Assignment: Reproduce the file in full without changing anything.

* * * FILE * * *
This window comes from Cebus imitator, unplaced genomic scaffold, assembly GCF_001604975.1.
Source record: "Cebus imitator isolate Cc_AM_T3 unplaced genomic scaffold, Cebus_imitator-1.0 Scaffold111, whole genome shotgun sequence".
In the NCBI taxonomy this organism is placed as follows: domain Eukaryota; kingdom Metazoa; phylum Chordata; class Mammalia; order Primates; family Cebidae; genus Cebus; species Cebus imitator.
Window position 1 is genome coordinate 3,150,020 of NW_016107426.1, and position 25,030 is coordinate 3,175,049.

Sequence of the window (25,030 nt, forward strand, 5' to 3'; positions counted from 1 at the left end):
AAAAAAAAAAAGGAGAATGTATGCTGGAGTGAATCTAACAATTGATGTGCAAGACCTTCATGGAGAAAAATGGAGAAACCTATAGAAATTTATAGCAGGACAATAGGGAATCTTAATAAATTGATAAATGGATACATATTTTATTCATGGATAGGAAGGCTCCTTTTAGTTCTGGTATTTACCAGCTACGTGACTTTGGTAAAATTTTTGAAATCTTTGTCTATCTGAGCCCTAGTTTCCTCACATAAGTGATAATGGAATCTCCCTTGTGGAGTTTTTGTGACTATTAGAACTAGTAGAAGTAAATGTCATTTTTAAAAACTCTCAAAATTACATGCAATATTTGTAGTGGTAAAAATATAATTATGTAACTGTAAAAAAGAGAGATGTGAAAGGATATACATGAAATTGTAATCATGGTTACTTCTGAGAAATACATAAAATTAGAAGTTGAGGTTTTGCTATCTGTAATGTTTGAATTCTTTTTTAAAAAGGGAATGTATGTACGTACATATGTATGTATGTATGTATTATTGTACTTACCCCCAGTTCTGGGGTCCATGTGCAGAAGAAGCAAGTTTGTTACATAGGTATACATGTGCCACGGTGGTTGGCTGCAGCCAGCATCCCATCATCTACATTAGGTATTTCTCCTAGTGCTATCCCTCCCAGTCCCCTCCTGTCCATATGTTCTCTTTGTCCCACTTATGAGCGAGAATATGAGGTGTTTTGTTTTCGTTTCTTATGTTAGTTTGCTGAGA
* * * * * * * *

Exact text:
This window comes from Cebus imitator, unplaced genomic scaffold, assembly GCF_001604975.1.
Source record: "Cebus imitator isolate Cc_AM_T3 unplaced genomic scaffold, Cebus_imitator-1.0 Scaffold111, whole genome shotgun sequence".
In the NCBI taxonomy this organism is placed as follows: domain Eukaryota; kingdom Metazoa; phylum Chordata; class Mammalia; order Primates; family Cebidae; genus Cebus; species Cebus imitator.
Window position 1 is genome coordinate 3,150,020 of NW_016107426.1, and position 25,030 is coordinate 3,175,049.

Sequence of the window (25,030 nt, forward strand, 5' to 3'; positions counted from 1 at the left end):
AAAAAAAAAAAGGAGAATGTATGCTGGAGTGAATCTAACAATTGATGTGCAAGACCTTCATGGAGAAAAATGGAGAAACCTATAGAAATTTATAGCAGGACAATAGGGAATCTTAATAAATTGATAAATGGATACATATTTTATTCATGGATAGGAAGGCTCCTTTTAGTTCTGGTATTTACCAGCTACGTGACTTTGGTAAAATTTTTGAAATCTTTGTCTATCTGAGCCCTAGTTTCCTCACATAAGTGATAATGGAATCTCCCTTGTGGAGTTTTTGTGACTATTAGAACTAGTAGAAGTAAATGTCATTTTTAAAAACTCTCAAAATTACATGCAATATTTGTAGTGGTAAAAATATAATTATGTAACTGTAAAAAAGAGAGATGTGAAAGGATATACATGAAATTGTAATCATGGTTACTTCTGAGAAATACATAAAATTAGAAGTTGAGGTTTTGCTATCTGTAATGTTTGAATTCTTTTTTAAAAAGGGAATGTATGTACGTACATATGTATGTATGTATGTATTATTGTACTTACCCCCAGTTCTGGGGTCCATGTGCAGAAGAAGCAAGTTTGTTACATAGGTATACATGTGCCACGGTGGTTGGCTGCAGCCAGCATCCCATCATCTACATTAGGTATTTCTCCTAGTGCTATCCCTCCCAGTCCCCTCCTGTCCATATGTTCTCTTTGTCCCACTTATGAGCGAGAATATGAGGTGTTTTGTTTTCGTTTCTTATGTTAGTTTGCTGAGA